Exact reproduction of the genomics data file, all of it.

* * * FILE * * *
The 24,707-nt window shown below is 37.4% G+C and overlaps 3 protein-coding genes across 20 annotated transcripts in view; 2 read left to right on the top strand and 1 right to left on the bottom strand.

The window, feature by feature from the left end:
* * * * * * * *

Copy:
The 24,707-nt window shown below is 37.4% G+C and overlaps 3 protein-coding genes across 20 annotated transcripts in view; 2 read left to right on the top strand and 1 right to left on the bottom strand.

The window, feature by feature from the left end: